Sex differences in mental abilities: g masks the dimensions on which they lie
Wendy Johnson and Thomas J. Bouchard, Jr.
Empirical data suggest that there is at most a very small sex difference in general mental ability, but men clearly perform better on visuospatial tasks while women clearly perform better on tests of verbal usage and perceptual speed.
In this study, we integrated these overall findings with predictions based on the Verbal–Perceptual–Rotation (VPR) model ([Johnson, W., and Bouchard, T. J. (2005a). Constructive replication of the visual–perceptual–image rotation (VPR) model in Thurstone’s (1941) battery of 60 tests of mental ability. Intelligence, 33, 417–430.; Johnson, W., and Bouchard, T. J. (2005b). The structure of human intelligence: It’s verbal, perceptual, and image rotation (VPR), not fluid and crystallized. Intelligence, 33. 393–416.]) of the structure of mental abilities.
We examined the structure of abilities after removing the effects of general intelligence, identifying three underlying dimensions termed rotation–verbal, focus–diffusion, and memory.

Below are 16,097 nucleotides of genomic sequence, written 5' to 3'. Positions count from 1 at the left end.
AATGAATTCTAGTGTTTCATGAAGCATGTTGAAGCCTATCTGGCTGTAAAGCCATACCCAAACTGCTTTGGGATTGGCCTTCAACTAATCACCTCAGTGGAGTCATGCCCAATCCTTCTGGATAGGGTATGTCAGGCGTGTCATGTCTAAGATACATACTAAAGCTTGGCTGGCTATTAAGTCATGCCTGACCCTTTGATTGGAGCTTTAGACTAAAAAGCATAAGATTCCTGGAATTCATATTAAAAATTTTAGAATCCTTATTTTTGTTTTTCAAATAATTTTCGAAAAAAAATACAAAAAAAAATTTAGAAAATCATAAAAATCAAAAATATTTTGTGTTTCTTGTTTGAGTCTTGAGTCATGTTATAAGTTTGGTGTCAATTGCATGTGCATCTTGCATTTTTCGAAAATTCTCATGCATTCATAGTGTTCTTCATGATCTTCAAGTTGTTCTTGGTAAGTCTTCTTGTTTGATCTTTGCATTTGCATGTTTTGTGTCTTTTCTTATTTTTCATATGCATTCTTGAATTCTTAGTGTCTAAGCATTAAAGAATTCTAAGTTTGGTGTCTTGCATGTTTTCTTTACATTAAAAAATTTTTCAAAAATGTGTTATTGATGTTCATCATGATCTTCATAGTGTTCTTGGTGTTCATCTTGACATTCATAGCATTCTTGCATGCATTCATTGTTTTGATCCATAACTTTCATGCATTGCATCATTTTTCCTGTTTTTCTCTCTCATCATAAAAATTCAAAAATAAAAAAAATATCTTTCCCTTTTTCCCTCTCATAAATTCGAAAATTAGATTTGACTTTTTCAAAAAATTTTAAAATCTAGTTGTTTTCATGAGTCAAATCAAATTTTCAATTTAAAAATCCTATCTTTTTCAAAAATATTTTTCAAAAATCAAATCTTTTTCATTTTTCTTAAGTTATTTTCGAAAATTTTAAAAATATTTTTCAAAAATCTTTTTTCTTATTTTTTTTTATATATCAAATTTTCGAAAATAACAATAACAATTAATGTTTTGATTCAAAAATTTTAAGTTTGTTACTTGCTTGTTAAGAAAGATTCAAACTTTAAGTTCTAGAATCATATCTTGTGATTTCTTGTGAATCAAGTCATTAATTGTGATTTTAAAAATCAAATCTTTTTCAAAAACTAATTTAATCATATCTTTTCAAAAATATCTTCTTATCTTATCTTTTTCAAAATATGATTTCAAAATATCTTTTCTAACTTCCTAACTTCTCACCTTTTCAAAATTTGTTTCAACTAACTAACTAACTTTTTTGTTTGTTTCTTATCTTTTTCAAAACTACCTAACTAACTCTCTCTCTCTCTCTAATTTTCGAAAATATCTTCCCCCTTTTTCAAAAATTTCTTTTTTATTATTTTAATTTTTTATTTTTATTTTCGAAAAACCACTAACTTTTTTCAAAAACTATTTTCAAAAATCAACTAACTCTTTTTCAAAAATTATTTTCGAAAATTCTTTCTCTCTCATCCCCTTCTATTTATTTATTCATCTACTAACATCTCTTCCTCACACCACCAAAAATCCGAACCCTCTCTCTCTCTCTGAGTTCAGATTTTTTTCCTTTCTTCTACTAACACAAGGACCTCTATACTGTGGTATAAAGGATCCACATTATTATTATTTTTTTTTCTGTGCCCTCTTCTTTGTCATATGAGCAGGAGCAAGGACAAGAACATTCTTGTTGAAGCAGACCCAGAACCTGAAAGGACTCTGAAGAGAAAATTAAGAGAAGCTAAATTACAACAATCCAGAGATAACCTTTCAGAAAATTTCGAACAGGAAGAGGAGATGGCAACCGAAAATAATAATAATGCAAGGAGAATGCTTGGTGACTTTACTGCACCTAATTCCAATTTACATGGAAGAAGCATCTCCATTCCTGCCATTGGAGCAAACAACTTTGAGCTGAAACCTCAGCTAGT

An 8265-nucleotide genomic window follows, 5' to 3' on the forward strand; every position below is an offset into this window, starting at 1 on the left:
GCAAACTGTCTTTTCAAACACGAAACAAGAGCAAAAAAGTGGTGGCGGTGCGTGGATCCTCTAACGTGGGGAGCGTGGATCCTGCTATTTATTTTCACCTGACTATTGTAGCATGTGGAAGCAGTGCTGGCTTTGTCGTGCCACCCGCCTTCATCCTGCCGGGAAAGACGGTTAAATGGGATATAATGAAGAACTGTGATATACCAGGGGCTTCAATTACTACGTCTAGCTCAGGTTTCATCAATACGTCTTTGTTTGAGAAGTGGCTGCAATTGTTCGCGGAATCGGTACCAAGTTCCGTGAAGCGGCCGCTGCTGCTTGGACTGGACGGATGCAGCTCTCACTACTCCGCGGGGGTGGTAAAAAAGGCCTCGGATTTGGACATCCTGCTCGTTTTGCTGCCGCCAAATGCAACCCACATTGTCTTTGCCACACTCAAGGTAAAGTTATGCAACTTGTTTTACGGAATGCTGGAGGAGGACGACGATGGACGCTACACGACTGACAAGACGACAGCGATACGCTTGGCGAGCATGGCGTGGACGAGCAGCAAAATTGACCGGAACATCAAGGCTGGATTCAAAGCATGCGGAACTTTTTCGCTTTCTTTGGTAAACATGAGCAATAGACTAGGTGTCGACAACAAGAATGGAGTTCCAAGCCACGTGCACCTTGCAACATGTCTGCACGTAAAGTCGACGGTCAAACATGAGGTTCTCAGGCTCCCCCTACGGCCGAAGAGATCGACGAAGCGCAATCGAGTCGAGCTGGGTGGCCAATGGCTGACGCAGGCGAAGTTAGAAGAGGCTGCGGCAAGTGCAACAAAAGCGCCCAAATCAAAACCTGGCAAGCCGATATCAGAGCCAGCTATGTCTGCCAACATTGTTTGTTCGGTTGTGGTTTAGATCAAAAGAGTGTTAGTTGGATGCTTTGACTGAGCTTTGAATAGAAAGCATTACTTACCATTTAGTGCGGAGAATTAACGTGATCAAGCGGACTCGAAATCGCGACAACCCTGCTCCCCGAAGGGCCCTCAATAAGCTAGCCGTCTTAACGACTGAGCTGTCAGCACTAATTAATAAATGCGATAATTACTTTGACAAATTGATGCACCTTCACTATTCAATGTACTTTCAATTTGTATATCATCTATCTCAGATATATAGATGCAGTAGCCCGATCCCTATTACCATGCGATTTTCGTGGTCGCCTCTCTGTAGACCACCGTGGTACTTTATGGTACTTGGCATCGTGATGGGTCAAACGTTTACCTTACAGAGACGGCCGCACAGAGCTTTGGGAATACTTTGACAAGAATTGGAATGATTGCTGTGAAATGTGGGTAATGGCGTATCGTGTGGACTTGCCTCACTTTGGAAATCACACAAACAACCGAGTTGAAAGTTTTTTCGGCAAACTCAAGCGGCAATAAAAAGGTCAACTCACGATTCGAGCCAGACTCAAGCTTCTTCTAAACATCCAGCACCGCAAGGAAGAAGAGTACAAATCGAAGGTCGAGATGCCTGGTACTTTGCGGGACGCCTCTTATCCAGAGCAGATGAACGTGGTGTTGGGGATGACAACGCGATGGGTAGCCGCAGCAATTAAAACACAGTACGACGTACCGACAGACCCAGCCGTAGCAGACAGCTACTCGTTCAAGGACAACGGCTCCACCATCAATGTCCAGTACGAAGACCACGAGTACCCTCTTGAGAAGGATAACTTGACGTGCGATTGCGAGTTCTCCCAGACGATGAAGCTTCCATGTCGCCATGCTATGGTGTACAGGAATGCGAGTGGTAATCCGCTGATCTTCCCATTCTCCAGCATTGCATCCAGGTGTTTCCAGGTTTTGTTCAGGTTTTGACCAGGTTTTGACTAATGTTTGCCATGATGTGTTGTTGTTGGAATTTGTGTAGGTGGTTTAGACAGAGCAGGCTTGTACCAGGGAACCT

Substantial sex differences appeared to lie along all three dimensions, with men more likely to be positioned towards the rotation and focus poles of those dimensions, and women displaying generally greater memory. At the level of specific ability tests, there were greater sex differences in residual than full test scores, providing evidence that general intelligence serves as an all-purpose problem solving ability that masks sex differences in more specialized abilities. The residual ability factors we identified showed strong genetic influences comparable to those for full abilities, indicating that the residual abilities have some basis in brain structure and function.